This is no surprise. The horse industry in Kentucky is no better than it is in Tennessee. They are deluded if they think they have a stellar international reputation except with the like-minded thinkers who abuse horses that they attract. And there are plenty in the horse industry to be had around the world who put money and ego above any consideration for the horse.
It means absolutely nothing that the horses come from Kentucky, as if that separates them from the abusers in Tennessee. They are allowing horses with chains, pads and stacks aren’t they? Neither does it matter how many inspectors there are or where they come from. There are bushel loads of them. The result? The cruelty continues unabated.
Shame on the Kentucky Horse Park. If you visit Kentucky, find something else to do than go to this place. There are plenty of wonderful things to do in Kentucky that do not deal in horse cruelty.
Here’s the story.
JANET PATTON reports on Kentucky.com:
The Kentucky Horse Park Commission voted 8-2 Wednesday to allow a sale of Tennessee walking horses, possibly including those wearing pads and chains, at the park on Jan. 25 and 26.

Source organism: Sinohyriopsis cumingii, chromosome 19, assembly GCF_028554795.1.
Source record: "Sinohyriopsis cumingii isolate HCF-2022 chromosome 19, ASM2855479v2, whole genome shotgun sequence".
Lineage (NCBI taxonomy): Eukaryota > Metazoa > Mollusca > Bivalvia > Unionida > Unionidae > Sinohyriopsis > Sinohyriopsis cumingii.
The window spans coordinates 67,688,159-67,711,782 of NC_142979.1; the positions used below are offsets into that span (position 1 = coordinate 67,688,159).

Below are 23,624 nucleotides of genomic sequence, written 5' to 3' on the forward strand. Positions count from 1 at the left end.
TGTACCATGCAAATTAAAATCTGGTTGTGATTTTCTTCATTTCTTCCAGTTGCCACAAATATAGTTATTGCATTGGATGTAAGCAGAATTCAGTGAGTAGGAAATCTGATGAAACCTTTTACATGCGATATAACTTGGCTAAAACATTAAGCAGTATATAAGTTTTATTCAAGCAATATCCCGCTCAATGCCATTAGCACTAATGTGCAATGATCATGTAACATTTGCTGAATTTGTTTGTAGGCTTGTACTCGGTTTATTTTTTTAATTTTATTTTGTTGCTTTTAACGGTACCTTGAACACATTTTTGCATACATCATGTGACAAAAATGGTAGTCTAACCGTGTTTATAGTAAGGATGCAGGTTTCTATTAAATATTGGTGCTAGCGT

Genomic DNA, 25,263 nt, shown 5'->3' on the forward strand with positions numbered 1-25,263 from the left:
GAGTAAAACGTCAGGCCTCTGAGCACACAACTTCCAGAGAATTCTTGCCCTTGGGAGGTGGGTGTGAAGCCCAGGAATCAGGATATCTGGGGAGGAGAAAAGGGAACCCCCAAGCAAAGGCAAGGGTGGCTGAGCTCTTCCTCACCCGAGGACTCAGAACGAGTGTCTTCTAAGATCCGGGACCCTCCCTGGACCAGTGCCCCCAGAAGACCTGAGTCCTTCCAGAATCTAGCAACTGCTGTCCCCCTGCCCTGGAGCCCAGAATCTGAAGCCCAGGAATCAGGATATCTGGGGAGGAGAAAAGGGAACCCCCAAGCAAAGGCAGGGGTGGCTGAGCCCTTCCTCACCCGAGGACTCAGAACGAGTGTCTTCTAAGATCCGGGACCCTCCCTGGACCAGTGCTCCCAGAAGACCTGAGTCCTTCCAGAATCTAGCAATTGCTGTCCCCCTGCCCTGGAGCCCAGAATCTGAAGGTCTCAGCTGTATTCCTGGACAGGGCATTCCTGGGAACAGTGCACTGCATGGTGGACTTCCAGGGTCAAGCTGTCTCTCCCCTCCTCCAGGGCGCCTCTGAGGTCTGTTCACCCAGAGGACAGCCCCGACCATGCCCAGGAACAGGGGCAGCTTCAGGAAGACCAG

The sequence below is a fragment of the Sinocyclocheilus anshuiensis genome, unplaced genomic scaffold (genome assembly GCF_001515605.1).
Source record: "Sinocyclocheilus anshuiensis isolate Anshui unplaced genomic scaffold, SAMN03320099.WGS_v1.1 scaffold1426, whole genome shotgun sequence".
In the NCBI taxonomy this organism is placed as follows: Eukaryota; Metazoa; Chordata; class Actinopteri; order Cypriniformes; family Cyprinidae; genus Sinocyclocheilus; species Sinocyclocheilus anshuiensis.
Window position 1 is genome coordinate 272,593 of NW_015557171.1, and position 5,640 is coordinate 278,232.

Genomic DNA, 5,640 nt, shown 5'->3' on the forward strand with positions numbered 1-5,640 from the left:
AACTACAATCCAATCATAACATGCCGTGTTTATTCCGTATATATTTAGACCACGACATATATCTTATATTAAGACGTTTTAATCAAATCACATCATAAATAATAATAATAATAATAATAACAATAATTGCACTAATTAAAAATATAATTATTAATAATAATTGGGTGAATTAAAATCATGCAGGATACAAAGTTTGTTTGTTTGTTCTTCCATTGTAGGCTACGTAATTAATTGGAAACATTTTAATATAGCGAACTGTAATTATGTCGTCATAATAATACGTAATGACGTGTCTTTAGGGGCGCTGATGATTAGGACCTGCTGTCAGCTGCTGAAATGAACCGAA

Saying the issue had caused her a lot of angst during the past two months, commission chairwoman Alston Kerr pledged that the sale would do nothing to tarnish the park’s outstanding international reputation.
“I have spent 30 years raising money to make this park a jewel,” Kerr said after the vote. “On my watch, we’ll do it right.”
The commission mandated that the contract for the Kentucky After Christmas Sale include what it considers a stringent condition: that the highly regarded International Walking Horse Association be the horse industry organization selected to inspect all horses.
Horse Park director John Nicholson outlined the steps he and his staff had taken to vet the sale before it could rent Alltech Arena at the park.
Nicholson said he had looked into the history of the sale and the walking horse industry.